Current law has yet to address the legal and ethical issues of personal online publications. Recently blogs have become an important source for opinion and upcoming news, but should bloggers have the same legal rights as trained journalist professionals?
Although blogs are usually thought of as an independent online publication, many large newspapers and magazines maintain online blogs as well. While it could be argued that blogs were originally used as a sort of online diary, it’s still a portal where an individual can write about anything they want and then broadcast it to millions of viewers with the click of a button.
The ability to remain anonymous with any online posting has created problems with libel and defamation cases. In the 2005 Doe v. Cahill case, a public official wanted to sue online alias “Proud Citizen” for defamation, but needed the person’s identity from Comcast in order to continue the case (Hudson). The Delaware Supreme Court eventually ruled that the plaintiff easily obtaining the defendant’s identity could have a chilling effect on the freedom of speech enjoyed on the Internet, and denied the plaintiff’s request (Hudson). The blogosphere seems to be divided on the issue of anonymity. A prominent non-profit group, the Media Bloggers Association, “does not accept bloggers as members anonymously or pseudonymously. We believe that bloggers should own their own words” (www.mediabloggers.org).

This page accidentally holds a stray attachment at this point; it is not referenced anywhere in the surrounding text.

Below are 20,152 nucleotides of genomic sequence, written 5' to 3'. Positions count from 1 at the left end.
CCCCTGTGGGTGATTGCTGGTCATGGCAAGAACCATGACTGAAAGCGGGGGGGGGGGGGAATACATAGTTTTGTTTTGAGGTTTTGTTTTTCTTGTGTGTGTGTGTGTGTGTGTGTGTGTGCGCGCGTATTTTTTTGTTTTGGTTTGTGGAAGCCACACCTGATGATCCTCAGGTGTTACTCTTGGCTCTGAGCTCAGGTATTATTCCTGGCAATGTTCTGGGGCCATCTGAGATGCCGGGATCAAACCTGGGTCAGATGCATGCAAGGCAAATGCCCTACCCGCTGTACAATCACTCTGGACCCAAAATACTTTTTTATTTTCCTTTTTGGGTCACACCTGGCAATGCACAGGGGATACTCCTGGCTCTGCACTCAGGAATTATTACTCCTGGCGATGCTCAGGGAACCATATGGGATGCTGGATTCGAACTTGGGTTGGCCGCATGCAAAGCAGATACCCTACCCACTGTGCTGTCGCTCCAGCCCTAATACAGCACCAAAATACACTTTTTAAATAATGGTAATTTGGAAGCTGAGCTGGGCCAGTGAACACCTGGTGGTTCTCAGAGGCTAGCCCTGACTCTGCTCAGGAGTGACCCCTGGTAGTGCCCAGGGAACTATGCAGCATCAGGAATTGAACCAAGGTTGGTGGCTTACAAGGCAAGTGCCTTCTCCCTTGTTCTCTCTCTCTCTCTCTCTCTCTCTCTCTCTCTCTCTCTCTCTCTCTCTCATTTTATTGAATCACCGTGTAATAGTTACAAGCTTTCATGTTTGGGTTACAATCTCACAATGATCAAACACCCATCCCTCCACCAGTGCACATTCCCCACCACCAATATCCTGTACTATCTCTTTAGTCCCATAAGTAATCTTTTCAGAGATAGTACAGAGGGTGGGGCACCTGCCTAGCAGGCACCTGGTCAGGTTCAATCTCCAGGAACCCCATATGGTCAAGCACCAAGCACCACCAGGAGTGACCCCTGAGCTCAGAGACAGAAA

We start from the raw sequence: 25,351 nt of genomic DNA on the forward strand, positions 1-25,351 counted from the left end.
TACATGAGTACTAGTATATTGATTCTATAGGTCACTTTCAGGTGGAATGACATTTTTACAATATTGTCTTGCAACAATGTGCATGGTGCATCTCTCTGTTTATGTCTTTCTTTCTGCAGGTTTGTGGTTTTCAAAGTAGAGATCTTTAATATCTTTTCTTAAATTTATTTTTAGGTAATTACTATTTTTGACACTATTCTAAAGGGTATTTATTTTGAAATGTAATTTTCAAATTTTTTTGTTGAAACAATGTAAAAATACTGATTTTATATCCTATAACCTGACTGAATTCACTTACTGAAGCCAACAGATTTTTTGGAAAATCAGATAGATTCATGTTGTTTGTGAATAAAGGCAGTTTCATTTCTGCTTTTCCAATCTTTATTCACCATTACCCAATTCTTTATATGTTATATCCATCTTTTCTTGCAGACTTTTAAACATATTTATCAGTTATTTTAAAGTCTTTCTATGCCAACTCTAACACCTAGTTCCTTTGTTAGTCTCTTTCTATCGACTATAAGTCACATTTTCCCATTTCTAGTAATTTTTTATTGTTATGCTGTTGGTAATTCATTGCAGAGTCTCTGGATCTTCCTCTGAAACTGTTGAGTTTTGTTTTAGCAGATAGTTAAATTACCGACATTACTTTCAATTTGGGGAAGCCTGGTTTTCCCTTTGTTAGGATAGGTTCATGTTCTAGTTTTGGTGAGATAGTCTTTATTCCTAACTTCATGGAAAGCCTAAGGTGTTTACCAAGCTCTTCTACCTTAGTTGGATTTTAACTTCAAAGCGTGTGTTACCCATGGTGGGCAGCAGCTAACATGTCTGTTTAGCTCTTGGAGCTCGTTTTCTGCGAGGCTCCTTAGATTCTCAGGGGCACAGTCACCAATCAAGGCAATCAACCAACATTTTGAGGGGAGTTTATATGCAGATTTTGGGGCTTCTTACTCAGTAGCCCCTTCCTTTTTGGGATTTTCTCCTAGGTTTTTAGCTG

Recently the Federal Trade Commission released blogger ethics guidelines, which were criticized by several groups including the Interactive Advertising Bureau (Morrissey). Some of the guidelines require a blogger to show whether or not they are benefiting from advertisements on their blog, and to disclose if a free product was given to the blogger to write a review (Morrissey). Groups like the IAB claim the guidelines regulate online speech more than other mediums, and that it regulates speech based on the medium rather than the content (Morrissey).
Based on a recent study published in the New Media and Society journal, bloggers seem to share an ethical code similar to the principles behind traditional reporting and established publications. Some of these values included accountability, seeking the truth, and attribution (New Media and Society). In 2008 approximately 113 million blogs were tracked to see how bloggers implemented ethical values in their personal and non-personal publications. Bloggers with both types of publications valued attribution the most, which adds to the reason why a popular blog usually has several interactive links and sources to back up observations.
The rise of the Internet has required the government to accommodate and update the law for new media forms in recent years. Several social and political issues still need to be addressed in order to better regulate online media, such as freedom of speech rights and journalist privileges for bloggers. Although it often seems that no regulation could handle a limitless media, case law and communication law experts demonstrate that legislation is slowly catching up with an ever-changing form of media.
- Doe v. Cahill, 879 U.S. 451 (2005)
- Hudson, David L. Jr. “Blogs and the First Amendment.” Blogosphere and the Law.
- Nexus, A Journal of Opinion, 2006.
- Mediabloggers.org/about. Media Bloggers Association. New Rochelle, NY. 2009.
- New Media and Society. “Doing the right thing online: A survey of bloggers’ ethical beliefs and practices.” Nanyang Technological University, Singapore. SAGE Publications. 2009. 9 March 2010.<http://nms.sagepub.com/cgi/content/abstract/11/4/575>
- Morrissey, Brian. “IAB Says FTC Blogger Rules Trample Constitution.” Adweek.com.15 Oct. 2009. 9 March 2010.